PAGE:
more visitors to both venues. In addition to those two events, the Boys and Girls Clubs of Cumberland County is hosting its ﬁ rst annual Garden Party in Cross Creek Park starting at noon on Friday, so go ahead, bite the bullet take the day off, or at least half the day so you can jump in feet ﬁ rst to these incredible activities.
Before you head down to Festival Park for the party, you may want to stop off at the Harris Teeter parking lot to buy a plate, or two or three, of some of the best BBQ in the city at the Crime Stoppers annual BBQ plate sale. Plates are just $6, and all the money goes back into the community. If you decide to do that, make sure you eat the BBQ before you get to the festival because no outside food or coolers are allowed in Festival Park.
Once you get downtown, take some time to check out all of the fabulous art venues offered throughout the historic city center. In particular you’ll want to hit the Arts Council of Fayetteville/Cumberland County and check out the annual exhibit of Public Works.
Then head on over to the midway to ride some of your favorite carnival rides, and as night falls, make sure you are in Festival Park to hear the country sounds of Joe Nichols. That’s one concert you’re not going to want to miss.
The same can be said of the concert that follows on Saturday: Soul Asylum and the Gin Blossoms.
After the last notes are heard on Friday night, make sure to keep your eyes on the skies, as the Boom part of the party gets underway with a ﬁ reworks display. King said that this particular event is one of her favorites.
“It’s one of the few times I actually sit back and take a moment to take it all in,” she said.
On Saturday morning, if you’re an early bird you can enjoy the spectacle of hundreds of motorcycles and convertibles roaring down the city streets as the Hogs and Rags Spring Rally gets underway at the Airborne and Special Operations Museum.
At noon, you can start shopping. Vendors signed up to participate include pottery, paintings, jewelry, sculptures and much more. Once you’ve shopped ‘till you’ve dropped, be sure to follow your nose to the highlight of most festivals — the food court! You can expect to ﬁnd some of your favorite foods on hand: gyros, funnel cakes, ice cream, ribbon fries and pineapple chicken will all be on the menu, as well as many of your other favorites.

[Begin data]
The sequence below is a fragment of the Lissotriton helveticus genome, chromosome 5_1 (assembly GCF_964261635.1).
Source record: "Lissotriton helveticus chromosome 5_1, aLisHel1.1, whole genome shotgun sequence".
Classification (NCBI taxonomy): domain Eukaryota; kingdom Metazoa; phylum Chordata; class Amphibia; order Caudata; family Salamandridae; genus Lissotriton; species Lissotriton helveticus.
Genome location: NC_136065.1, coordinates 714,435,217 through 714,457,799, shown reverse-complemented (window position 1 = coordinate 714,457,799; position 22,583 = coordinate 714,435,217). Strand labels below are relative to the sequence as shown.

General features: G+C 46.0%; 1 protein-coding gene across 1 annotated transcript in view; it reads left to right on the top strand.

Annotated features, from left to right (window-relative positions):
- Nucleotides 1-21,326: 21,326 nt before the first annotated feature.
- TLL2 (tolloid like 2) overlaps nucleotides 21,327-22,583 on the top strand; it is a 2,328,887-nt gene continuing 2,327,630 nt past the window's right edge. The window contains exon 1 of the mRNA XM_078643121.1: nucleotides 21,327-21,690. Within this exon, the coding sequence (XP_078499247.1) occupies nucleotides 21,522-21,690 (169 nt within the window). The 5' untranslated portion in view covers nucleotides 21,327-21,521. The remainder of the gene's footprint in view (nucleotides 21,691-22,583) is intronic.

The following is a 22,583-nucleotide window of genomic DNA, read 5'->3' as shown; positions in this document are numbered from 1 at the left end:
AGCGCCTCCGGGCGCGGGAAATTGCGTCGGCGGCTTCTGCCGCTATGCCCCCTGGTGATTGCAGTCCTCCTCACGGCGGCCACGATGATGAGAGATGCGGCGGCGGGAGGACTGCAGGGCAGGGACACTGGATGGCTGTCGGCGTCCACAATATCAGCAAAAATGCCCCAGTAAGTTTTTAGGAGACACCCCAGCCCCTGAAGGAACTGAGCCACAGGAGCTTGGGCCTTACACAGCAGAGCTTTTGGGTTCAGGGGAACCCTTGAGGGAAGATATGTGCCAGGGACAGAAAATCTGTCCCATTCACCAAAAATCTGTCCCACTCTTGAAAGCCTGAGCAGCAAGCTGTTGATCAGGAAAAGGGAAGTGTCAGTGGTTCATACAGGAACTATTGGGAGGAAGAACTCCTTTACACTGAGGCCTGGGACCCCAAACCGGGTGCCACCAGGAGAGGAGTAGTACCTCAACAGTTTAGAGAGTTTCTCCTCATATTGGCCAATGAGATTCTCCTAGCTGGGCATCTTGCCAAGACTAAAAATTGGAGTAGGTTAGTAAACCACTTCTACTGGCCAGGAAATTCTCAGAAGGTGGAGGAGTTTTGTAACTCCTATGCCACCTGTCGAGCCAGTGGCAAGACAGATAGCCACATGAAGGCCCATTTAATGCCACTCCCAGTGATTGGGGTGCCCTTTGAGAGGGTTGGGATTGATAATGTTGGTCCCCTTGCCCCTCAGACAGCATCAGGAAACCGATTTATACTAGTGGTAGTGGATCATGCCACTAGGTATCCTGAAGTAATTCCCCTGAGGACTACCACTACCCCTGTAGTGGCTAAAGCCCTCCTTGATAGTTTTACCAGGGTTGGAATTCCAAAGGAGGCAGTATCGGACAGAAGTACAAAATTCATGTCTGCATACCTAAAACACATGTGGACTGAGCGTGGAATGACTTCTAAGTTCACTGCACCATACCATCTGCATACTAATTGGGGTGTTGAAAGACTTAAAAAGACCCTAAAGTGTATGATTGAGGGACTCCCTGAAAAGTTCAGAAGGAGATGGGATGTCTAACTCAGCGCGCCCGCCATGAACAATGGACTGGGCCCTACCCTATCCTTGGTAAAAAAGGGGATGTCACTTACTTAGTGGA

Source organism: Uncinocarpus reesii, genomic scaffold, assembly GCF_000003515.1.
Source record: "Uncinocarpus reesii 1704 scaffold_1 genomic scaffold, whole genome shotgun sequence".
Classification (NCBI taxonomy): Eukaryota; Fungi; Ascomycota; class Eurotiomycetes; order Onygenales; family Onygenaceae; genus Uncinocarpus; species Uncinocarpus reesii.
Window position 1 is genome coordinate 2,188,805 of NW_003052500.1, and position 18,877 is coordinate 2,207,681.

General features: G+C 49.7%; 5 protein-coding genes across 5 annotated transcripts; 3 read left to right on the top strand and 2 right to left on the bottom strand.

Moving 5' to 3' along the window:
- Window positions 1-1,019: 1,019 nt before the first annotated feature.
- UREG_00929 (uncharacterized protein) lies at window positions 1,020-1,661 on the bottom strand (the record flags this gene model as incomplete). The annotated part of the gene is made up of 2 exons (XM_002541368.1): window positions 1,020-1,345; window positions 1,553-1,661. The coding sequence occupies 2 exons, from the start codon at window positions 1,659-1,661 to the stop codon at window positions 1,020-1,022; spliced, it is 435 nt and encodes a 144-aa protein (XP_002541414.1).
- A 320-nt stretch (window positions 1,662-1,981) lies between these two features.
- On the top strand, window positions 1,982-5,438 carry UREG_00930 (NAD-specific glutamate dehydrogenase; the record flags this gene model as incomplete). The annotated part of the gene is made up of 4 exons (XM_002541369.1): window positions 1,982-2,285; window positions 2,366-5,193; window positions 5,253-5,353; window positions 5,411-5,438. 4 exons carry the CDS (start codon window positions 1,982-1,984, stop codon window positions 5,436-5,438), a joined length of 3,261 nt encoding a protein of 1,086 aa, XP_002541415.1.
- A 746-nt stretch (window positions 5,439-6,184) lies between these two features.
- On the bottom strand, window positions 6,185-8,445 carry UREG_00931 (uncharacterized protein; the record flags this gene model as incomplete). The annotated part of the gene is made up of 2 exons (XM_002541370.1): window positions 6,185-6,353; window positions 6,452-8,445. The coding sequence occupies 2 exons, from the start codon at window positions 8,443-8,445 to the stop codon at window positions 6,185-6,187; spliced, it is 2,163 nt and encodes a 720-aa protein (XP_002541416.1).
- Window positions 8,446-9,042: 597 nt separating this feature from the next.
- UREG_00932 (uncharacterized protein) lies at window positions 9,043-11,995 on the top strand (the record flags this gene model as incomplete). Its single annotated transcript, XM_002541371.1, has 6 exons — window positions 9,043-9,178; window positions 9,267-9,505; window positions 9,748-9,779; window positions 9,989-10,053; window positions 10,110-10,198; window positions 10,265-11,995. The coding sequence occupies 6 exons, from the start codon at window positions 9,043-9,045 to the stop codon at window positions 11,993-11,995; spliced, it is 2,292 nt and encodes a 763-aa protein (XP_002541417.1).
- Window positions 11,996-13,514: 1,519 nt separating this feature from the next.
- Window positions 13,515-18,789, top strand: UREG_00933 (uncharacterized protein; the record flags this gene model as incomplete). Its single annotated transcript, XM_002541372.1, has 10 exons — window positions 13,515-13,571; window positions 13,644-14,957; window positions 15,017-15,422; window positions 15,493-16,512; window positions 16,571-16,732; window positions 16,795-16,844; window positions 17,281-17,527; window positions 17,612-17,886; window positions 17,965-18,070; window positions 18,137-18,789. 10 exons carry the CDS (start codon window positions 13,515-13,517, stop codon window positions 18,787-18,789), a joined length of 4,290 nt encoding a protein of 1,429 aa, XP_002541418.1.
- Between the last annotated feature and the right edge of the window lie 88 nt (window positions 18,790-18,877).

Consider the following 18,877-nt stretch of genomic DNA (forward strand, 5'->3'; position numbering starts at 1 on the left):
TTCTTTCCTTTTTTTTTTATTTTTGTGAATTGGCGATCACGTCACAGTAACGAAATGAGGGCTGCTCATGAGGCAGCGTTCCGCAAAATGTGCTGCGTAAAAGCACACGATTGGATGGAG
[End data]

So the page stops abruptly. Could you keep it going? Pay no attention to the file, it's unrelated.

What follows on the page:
In addition to all the arts and crafts that adults love, the Partnership’s Kidstuff, presented by the Partnership for Children of Cumberland County, will feature Pirates In the Sky, and the Toddler Zone, which is an inﬂ atable maze of castles and tunnels that the toddlers will love, face painting and interactive games.
Sponsor booths will be located on the Festival Park promenade and will feature fun giveaways and much more. With all of that in mind, you may want to take a deep breath and just plunge into the spirit of the event, and the best place to do that is at Festival Park. The Dogwood Festival will kickoff with the Bloom & Boom Kickoff Party on Friday, April 23, at 6 p.m. On Saturday, April 25, the street festival starts at noon and runs through 10 p.m., and on Sunday it begins at 1 p.m. and runs through 6 p.m.
Anyone who has ever attended an event at the park knows that parking is at a premium, but don’t worry, a park and ride shuttle service will be available. Free parking is available in city lots on Person Street and Hay Street, as well as other various downtown locations.
Free off-site shuttle service will be available at the Fayetteville Parks and Recreation Center on Lamon Street. The shuttle service will run approximately every 15 minutes to transport passengers to the festival area.
Disabled parking will be designated in the Bank of America parking lot at the corner of Ray Avenue and Mason Street and the Hay Street United Methodist Church parking lot. Availability is on a ﬁrst come, ﬁ rst served basis. Organizers remind people that animals and coolers are not allowed. Service animals are permitted.